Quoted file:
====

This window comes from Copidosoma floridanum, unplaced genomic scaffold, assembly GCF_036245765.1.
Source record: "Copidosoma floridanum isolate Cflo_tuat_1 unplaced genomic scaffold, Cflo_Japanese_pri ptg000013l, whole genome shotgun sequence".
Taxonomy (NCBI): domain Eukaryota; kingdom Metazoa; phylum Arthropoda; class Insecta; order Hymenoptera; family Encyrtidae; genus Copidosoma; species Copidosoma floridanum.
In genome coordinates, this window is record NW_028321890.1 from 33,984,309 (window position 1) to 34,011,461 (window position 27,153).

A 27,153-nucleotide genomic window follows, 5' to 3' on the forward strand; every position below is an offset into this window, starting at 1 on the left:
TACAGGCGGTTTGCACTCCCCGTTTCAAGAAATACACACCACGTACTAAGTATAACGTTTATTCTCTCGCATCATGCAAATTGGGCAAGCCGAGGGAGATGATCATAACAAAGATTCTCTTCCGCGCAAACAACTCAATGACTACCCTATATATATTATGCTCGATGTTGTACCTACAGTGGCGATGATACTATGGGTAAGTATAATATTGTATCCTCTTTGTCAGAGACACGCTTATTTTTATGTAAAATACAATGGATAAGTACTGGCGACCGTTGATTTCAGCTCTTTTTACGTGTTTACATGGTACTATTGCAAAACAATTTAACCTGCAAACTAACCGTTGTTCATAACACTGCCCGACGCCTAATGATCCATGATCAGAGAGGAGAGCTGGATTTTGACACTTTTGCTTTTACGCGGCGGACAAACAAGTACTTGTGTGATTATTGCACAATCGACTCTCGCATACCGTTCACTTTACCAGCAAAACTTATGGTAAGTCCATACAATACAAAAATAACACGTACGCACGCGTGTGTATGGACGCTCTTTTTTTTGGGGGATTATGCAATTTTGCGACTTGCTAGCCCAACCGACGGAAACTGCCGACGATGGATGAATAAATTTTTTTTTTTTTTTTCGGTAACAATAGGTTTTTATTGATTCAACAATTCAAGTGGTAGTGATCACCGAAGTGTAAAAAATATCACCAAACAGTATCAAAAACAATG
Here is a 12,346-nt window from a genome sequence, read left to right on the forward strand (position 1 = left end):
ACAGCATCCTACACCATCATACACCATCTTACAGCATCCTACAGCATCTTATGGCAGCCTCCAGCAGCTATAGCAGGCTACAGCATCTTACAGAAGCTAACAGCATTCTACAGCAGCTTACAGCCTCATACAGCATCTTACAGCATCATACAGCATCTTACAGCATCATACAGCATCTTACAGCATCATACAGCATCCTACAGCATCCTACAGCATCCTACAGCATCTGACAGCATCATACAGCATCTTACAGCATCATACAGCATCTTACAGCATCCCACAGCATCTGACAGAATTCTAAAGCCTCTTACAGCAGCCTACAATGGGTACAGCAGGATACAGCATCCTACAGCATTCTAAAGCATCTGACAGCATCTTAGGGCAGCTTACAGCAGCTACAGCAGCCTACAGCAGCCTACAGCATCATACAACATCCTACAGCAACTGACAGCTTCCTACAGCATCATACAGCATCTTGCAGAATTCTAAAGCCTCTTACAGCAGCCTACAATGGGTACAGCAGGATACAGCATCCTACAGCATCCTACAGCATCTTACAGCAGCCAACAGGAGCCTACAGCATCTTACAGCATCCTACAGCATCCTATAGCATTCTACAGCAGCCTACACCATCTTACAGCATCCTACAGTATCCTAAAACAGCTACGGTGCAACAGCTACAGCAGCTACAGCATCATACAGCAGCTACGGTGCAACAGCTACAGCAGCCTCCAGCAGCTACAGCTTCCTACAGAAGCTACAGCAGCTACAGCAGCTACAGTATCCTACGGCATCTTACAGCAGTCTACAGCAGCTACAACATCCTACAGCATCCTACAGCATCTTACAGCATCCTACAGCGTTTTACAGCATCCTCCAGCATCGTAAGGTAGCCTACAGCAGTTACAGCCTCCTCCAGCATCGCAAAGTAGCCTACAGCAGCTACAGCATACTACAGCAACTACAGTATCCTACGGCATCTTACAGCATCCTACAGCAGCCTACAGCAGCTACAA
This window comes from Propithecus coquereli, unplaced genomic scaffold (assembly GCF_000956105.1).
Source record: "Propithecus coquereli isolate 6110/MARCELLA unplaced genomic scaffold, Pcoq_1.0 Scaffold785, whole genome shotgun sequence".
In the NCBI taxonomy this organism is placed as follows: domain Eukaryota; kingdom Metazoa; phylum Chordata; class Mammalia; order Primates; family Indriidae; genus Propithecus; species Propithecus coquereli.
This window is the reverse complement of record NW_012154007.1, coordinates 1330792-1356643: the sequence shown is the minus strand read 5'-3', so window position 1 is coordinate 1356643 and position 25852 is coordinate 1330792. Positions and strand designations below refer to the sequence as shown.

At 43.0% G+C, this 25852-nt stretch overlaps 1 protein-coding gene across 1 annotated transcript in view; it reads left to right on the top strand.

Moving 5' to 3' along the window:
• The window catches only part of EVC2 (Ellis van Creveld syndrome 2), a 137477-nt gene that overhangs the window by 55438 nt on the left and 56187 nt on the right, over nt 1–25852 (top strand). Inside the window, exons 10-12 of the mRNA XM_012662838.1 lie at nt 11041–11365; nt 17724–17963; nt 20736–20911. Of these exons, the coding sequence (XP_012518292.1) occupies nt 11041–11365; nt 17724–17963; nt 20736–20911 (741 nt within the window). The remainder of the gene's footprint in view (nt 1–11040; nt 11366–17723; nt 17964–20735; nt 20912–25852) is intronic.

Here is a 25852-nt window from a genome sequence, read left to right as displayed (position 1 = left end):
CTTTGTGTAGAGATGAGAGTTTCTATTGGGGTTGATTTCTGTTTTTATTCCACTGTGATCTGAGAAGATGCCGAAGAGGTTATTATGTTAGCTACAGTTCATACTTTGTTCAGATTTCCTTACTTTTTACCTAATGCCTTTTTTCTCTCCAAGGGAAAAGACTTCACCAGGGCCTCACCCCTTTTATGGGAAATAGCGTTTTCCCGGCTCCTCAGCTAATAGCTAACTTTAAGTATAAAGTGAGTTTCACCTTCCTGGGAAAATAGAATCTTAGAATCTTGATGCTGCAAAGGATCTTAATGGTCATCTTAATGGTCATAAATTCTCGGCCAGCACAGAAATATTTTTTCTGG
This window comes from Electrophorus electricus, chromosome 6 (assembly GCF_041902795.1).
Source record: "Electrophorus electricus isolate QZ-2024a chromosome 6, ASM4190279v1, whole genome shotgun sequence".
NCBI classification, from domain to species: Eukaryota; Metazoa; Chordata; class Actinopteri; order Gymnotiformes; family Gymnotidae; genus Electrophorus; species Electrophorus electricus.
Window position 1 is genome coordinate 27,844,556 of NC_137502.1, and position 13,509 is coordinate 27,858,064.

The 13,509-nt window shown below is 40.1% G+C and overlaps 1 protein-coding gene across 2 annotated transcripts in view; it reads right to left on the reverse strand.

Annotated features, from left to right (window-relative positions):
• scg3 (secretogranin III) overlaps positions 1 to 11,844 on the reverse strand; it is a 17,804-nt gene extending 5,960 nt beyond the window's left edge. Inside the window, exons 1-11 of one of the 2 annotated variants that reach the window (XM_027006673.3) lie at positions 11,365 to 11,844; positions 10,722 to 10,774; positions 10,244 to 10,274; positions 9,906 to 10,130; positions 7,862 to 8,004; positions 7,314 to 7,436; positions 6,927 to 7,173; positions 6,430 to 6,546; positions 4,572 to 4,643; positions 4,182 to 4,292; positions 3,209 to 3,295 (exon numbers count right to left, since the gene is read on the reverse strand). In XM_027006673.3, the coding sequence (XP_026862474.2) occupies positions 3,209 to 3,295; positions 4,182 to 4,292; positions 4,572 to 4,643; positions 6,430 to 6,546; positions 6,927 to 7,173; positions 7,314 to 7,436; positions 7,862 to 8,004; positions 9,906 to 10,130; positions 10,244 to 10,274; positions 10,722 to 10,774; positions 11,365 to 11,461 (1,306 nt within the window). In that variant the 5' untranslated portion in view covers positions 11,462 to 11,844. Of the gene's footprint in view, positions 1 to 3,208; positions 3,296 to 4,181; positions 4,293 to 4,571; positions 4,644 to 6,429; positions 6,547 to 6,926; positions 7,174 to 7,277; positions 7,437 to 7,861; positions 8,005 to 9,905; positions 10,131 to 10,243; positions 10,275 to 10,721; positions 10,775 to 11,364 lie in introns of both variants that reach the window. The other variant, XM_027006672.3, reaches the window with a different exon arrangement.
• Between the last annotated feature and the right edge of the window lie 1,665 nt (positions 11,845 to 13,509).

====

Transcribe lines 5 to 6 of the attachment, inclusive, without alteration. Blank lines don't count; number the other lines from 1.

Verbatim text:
A 27,153-nucleotide genomic window follows, 5' to 3' on the forward strand; every position below is an offset into this window, starting at 1 on the left:
TACAGGCGGTTTGCACTCCCCGTTTCAAGAAATACACACCACGTACTAAGTATAACGTTTATTCTCTCGCATCATGCAAATTGGGCAAGCCGAGGGAGATGATCATAACAAAGATTCTCTTCCGCGCAAACAACTCAATGACTACCCTATATATATTATGCTCGATGTTGTACCTACAGTGGCGATGATACTATGGGTAAGTATAATATTGTATCCTCTTTGTCAGAGACACGCTTATTTTTATGTAAAATACAATGGATAAGTACTGGCGACCGTTGATTTCAGCTCTTTTTACGTGTTTACATGGTACTATTGCAAAACAATTTAACCTGCAAACTAACCGTTGTTCATAACACTGCCCGACGCCTAATGATCCATGATCAGAGAGGAGAGCTGGATTTTGACACTTTTGCTTTTACGCGGCGGACAAACAAGTACTTGTGTGATTATTGCACAATCGACTCTCGCATACCGTTCACTTTACCAGCAAAACTTATGGTAAGTCCATACAATACAAAAATAACACGTACGCACGCGTGTGTATGGACGCTCTTTTTTTTGGGGGATTATGCAATTTTGCGACTTGCTAGCCCAACCGACGGAAACTGCCGACGATGGATGAATAAATTTTTTTTTTTTTTTTCGGTAACAATAGGTTTTTATTGATTCAACAATTCAAGTGGTAGTGATCACCGAAGTGTAAAAAATATCACCAAACAGTATCAAAAACAATG